This blog is for informational purposes only. This may be considered attorney advertising in some states. The opinions on this blog do not necessarily reflect those of the author’s law firm and/or the author’s past and/or present clients. By reading it, no attorney-client relationship is formed. If you want legal advice, please retain an attorney licensed in your jurisdiction. The opinions expressed here belong only the individual contributor(s). © All rights reserved. 2010.

“When Did ‘AIG’ Become A 4-Letter Word?”

Remember “AIG”?  Wasn’t it reported that “AIG [Had] Beg[un A] Name Change to AIU”?  But was it the case, as CNNMoney stated, that “Maybe AIU sounded too much like AIG?” thereby leading to a “new company[, which] is Chartis“?

After the name change(s), what happens in insurance coverage disputes?  Should AIG member companies be able to preclude the use of the name “AIG”?  Insurance Law360 has published a piece that I wrote explaining why AIG member insurance companies should not be able to preclude the name “AIG” from ever seeing the light of day.  Here’s the opening paragraph:

Remember the days when AIG was a company and a name with which the insurance companies within the AIG umbrella wanted to be affiliated? It seems that those days are long past. In fact, AIG insurance companies have asked courts to rule in limine that policyholders cannot even mention AIG at trial. Any such efforts should be rejected outright.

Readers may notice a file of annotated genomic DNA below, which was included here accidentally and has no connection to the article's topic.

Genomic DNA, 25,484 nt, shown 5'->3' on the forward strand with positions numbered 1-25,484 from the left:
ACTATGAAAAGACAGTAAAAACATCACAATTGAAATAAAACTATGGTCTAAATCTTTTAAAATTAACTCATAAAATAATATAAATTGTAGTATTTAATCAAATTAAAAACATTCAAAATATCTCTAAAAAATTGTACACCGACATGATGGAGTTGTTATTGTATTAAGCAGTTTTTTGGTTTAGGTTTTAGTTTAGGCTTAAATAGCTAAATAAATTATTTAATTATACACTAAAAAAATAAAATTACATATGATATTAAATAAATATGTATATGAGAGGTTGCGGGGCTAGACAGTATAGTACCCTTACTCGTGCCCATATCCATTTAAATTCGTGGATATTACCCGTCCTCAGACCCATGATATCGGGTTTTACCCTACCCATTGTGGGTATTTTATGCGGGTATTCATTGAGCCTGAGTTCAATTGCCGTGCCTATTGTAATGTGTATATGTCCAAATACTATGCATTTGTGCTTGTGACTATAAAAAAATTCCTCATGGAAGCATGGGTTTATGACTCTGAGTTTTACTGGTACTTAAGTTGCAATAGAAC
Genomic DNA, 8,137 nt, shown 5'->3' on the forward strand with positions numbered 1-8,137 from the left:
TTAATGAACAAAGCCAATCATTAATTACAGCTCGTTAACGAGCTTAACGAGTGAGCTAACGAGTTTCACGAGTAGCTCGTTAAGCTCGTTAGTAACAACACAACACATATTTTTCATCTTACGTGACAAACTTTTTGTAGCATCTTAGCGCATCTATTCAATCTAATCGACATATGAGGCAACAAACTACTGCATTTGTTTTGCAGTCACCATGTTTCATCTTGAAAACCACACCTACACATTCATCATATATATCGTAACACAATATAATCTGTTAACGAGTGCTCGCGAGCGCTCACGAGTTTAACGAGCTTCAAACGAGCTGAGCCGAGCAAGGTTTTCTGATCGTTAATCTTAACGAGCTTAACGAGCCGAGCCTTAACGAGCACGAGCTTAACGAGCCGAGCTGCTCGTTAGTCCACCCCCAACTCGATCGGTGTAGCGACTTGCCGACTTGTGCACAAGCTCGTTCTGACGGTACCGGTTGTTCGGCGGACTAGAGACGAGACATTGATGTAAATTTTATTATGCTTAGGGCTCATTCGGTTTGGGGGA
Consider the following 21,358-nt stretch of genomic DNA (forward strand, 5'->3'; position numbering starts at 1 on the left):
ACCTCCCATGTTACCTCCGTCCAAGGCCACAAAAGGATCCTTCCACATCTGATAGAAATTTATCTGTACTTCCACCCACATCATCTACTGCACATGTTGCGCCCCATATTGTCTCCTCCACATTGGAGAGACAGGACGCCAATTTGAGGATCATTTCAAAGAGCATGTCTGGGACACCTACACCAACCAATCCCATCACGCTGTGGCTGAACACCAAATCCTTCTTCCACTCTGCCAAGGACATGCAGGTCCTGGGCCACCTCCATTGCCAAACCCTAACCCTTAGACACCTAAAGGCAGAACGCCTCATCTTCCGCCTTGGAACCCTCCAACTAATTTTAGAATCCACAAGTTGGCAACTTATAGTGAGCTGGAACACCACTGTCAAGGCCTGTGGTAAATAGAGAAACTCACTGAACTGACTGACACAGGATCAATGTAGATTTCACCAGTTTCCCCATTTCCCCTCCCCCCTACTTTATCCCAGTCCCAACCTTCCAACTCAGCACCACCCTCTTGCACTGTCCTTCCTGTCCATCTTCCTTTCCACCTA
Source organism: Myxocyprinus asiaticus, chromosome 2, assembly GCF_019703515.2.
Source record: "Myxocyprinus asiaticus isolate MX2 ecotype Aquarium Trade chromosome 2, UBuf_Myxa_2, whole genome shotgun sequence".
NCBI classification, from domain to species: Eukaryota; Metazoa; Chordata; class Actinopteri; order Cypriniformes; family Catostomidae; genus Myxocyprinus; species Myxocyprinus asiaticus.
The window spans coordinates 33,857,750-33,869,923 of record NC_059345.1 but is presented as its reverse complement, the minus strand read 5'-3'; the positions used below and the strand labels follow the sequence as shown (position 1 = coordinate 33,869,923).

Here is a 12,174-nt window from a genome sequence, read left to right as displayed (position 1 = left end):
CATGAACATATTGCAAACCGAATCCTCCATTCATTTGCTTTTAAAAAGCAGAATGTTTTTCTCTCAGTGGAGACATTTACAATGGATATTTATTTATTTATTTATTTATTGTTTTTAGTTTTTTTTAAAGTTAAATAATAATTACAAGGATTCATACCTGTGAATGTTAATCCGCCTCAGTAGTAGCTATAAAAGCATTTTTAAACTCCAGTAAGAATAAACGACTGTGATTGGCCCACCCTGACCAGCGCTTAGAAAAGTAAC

The piece notes that in “cases involving AIG member insurance companies, such as Lexington Insurance Company, National Union Insurance Company, and others, AIG likely was involved with the policy and the claim.”  Then the piece discusses the reasons why the name “AIG” is relevant and not unduly prejudicial to the AIG member insurance companies.  Want to see more?  Click on through for the full article.

Disclaimer:

This blog is for informational purposes only. This may be considered attorney advertising in some states. The opinions on this blog do not necessarily reflect those of the author’s law firm and/or the author’s past and/or present clients. By reading it, no attorney-client relationship is formed. If you want legal advice, please retain an attorney licensed in your jurisdiction. The opinions expressed here belong only the individual contributor(s). © All rights reserved. 2010.

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“Insurance Coverage for Intellectual Property and Cybersecurity Risks.”

Can you think of many, or, in fact, any, companies that are risk free when it comes to the areas of intellectual property or cybersecurity?  If you represent companies with risks relating to intellectual property and cybersecurity, what insurance coverage would apply if those risks turned into claims and potential liabilities?  Are you familiar with the developing body of insurance coverage law in those areas?